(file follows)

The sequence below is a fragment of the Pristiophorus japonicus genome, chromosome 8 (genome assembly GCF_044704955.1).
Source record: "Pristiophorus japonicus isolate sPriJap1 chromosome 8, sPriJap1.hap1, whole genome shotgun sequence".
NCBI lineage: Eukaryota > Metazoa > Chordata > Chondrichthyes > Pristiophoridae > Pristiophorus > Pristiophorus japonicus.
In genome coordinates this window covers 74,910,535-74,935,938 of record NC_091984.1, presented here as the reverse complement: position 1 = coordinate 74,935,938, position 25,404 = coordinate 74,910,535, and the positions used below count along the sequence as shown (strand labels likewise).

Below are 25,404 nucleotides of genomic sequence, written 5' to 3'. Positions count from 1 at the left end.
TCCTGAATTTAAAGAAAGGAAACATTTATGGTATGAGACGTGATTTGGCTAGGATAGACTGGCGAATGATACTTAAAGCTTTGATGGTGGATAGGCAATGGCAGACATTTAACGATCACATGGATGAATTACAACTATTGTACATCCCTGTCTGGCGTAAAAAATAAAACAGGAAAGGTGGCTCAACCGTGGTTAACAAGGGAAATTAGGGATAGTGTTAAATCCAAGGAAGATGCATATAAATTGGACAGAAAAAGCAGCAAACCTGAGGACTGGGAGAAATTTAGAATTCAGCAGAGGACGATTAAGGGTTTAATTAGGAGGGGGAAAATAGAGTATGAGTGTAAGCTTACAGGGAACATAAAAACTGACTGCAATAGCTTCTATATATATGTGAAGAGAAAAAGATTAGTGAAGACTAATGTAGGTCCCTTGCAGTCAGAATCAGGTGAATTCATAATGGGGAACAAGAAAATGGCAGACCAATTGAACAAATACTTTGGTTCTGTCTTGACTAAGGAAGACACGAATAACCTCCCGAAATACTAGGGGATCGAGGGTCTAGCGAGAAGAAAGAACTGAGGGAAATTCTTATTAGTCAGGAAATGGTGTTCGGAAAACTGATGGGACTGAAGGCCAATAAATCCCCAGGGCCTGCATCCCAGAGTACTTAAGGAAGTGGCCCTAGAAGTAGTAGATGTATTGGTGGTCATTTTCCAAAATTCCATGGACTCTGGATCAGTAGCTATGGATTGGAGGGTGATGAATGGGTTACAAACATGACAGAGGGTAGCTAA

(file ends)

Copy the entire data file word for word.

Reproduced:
The sequence below is a fragment of the Pristiophorus japonicus genome, chromosome 8 (genome assembly GCF_044704955.1).
Source record: "Pristiophorus japonicus isolate sPriJap1 chromosome 8, sPriJap1.hap1, whole genome shotgun sequence".
NCBI lineage: Eukaryota > Metazoa > Chordata > Chondrichthyes > Pristiophoridae > Pristiophorus > Pristiophorus japonicus.
In genome coordinates this window covers 74,910,535-74,935,938 of record NC_091984.1, presented here as the reverse complement: position 1 = coordinate 74,935,938, position 25,404 = coordinate 74,910,535, and the positions used below count along the sequence as shown (strand labels likewise).

Below are 25,404 nucleotides of genomic sequence, written 5' to 3'. Positions count from 1 at the left end.
TCCTGAATTTAAAGAAAGGAAACATTTATGGTATGAGACGTGATTTGGCTAGGATAGACTGGCGAATGATACTTAAAGCTTTGATGGTGGATAGGCAATGGCAGACATTTAACGATCACATGGATGAATTACAACTATTGTACATCCCTGTCTGGCGTAAAAAATAAAACAGGAAAGGTGGCTCAACCGTGGTTAACAAGGGAAATTAGGGATAGTGTTAAATCCAAGGAAGATGCATATAAATTGGACAGAAAAAGCAGCAAACCTGAGGACTGGGAGAAATTTAGAATTCAGCAGAGGACGATTAAGGGTTTAATTAGGAGGGGGAAAATAGAGTATGAGTGTAAGCTTACAGGGAACATAAAAACTGACTGCAATAGCTTCTATATATATGTGAAGAGAAAAAGATTAGTGAAGACTAATGTAGGTCCCTTGCAGTCAGAATCAGGTGAATTCATAATGGGGAACAAGAAAATGGCAGACCAATTGAACAAATACTTTGGTTCTGTCTTGACTAAGGAAGACACGAATAACCTCCCGAAATACTAGGGGATCGAGGGTCTAGCGAGAAGAAAGAACTGAGGGAAATTCTTATTAGTCAGGAAATGGTGTTCGGAAAACTGATGGGACTGAAGGCCAATAAATCCCCAGGGCCTGCATCCCAGAGTACTTAAGGAAGTGGCCCTAGAAGTAGTAGATGTATTGGTGGTCATTTTCCAAAATTCCATGGACTCTGGATCAGTAGCTATGGATTGGAGGGTGATGAATGGGTTACAAACATGACAGAGGGTAGCTAA